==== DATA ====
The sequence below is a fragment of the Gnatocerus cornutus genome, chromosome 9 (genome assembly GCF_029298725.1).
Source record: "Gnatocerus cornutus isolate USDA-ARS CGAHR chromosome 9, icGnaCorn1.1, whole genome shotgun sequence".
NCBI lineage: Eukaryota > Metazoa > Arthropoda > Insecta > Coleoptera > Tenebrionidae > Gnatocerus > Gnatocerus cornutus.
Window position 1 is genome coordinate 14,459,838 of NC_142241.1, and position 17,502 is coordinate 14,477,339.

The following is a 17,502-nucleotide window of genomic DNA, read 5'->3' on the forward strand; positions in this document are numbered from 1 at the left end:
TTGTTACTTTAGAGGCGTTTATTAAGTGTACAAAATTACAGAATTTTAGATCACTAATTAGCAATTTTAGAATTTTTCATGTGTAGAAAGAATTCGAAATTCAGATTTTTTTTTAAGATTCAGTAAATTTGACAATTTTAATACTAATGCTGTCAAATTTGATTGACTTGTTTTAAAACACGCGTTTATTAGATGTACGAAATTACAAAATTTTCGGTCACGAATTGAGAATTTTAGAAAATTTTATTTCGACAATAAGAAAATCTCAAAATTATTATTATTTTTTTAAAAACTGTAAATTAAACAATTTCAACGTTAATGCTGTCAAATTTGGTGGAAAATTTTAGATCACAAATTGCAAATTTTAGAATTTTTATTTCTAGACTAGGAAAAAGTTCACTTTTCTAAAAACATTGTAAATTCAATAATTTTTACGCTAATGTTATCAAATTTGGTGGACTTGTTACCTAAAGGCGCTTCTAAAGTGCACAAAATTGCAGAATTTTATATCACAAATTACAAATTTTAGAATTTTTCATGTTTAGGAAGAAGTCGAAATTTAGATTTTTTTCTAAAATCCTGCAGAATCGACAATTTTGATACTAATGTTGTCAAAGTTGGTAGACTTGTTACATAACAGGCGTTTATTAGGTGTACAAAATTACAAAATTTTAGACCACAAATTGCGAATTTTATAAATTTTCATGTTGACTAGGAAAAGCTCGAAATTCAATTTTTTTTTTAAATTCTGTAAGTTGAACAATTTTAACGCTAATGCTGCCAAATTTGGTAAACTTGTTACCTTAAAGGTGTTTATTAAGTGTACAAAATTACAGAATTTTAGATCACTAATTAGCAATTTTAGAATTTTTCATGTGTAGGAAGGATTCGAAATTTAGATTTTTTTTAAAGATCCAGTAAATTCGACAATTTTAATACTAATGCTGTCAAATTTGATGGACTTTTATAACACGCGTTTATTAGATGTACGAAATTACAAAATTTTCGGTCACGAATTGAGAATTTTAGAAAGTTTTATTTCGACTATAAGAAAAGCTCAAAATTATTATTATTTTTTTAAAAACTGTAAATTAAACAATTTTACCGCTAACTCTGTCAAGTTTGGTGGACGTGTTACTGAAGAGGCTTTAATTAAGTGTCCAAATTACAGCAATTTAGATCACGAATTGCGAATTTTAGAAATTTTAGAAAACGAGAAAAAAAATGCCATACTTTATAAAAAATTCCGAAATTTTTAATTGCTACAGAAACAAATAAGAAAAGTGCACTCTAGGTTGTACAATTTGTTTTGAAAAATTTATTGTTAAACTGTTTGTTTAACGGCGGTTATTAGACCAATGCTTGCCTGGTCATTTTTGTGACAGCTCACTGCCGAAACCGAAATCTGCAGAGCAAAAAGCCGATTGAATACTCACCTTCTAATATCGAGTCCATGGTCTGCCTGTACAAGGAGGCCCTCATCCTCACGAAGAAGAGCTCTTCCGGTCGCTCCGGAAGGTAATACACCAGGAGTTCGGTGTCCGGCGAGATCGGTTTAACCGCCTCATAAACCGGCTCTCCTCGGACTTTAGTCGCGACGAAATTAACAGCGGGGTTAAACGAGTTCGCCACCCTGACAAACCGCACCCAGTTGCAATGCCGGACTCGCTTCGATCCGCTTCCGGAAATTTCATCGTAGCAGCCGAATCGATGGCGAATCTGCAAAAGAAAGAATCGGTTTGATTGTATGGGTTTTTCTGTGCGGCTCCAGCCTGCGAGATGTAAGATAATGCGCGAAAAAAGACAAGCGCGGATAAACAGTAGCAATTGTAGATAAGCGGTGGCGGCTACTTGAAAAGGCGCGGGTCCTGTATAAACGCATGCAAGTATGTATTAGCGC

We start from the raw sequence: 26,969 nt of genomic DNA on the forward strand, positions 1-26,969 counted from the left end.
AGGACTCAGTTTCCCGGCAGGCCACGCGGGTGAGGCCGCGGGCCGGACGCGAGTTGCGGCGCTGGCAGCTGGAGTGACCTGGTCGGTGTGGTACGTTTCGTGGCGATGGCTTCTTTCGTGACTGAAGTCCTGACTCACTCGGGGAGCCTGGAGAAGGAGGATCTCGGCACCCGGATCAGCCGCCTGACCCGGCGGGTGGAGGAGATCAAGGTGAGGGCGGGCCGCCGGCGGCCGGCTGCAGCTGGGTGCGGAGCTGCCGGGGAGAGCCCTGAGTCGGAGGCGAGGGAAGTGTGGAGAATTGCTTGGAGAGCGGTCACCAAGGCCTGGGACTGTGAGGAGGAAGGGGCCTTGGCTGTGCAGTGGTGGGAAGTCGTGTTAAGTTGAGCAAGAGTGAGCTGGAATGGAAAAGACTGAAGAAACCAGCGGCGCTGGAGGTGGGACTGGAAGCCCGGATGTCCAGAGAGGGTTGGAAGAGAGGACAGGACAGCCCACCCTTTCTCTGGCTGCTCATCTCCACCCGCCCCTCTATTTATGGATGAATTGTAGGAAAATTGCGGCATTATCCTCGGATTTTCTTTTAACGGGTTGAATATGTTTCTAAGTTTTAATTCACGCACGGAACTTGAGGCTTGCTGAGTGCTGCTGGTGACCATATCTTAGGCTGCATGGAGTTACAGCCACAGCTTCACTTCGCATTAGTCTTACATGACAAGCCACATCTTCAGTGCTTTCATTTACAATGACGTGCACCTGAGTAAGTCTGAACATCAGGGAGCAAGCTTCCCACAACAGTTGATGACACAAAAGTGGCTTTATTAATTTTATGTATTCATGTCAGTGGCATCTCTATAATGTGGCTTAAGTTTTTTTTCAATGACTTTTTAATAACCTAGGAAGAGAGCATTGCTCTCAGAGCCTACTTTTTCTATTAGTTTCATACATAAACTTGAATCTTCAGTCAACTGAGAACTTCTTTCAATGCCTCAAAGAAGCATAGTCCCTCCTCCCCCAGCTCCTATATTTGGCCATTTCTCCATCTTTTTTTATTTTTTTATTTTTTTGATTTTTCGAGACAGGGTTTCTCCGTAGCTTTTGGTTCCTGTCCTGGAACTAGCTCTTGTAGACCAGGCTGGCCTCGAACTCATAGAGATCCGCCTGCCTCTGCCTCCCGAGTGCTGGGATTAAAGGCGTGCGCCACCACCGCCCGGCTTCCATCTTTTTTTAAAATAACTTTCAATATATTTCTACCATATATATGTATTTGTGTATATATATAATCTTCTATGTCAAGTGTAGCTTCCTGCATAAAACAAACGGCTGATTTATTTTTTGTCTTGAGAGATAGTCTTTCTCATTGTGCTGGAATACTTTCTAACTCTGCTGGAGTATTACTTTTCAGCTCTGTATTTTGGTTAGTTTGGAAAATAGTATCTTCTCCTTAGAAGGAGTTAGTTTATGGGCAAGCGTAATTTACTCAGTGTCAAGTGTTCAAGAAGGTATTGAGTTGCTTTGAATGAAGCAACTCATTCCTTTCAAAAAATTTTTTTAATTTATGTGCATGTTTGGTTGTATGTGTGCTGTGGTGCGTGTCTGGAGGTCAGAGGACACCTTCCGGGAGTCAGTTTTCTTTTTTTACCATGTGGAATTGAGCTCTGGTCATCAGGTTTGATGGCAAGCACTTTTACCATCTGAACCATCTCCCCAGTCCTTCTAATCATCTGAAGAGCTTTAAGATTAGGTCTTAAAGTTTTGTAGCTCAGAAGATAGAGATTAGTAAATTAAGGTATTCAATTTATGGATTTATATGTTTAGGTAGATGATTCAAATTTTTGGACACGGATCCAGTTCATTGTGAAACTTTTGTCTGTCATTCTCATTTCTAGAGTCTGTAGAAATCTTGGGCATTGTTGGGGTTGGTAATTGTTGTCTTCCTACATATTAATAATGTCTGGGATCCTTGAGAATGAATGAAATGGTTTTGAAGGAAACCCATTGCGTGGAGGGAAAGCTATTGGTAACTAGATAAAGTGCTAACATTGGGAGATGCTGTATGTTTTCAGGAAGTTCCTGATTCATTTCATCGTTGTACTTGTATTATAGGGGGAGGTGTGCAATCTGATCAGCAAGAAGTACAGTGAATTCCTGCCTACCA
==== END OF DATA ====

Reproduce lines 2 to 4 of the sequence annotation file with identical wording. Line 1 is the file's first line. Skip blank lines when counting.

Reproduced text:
Source record: "Gnatocerus cornutus isolate USDA-ARS CGAHR chromosome 9, icGnaCorn1.1, whole genome shotgun sequence".
NCBI lineage: Eukaryota > Metazoa > Arthropoda > Insecta > Coleoptera > Tenebrionidae > Gnatocerus > Gnatocerus cornutus.
Window position 1 is genome coordinate 14,459,838 of NC_142241.1, and position 17,502 is coordinate 14,477,339.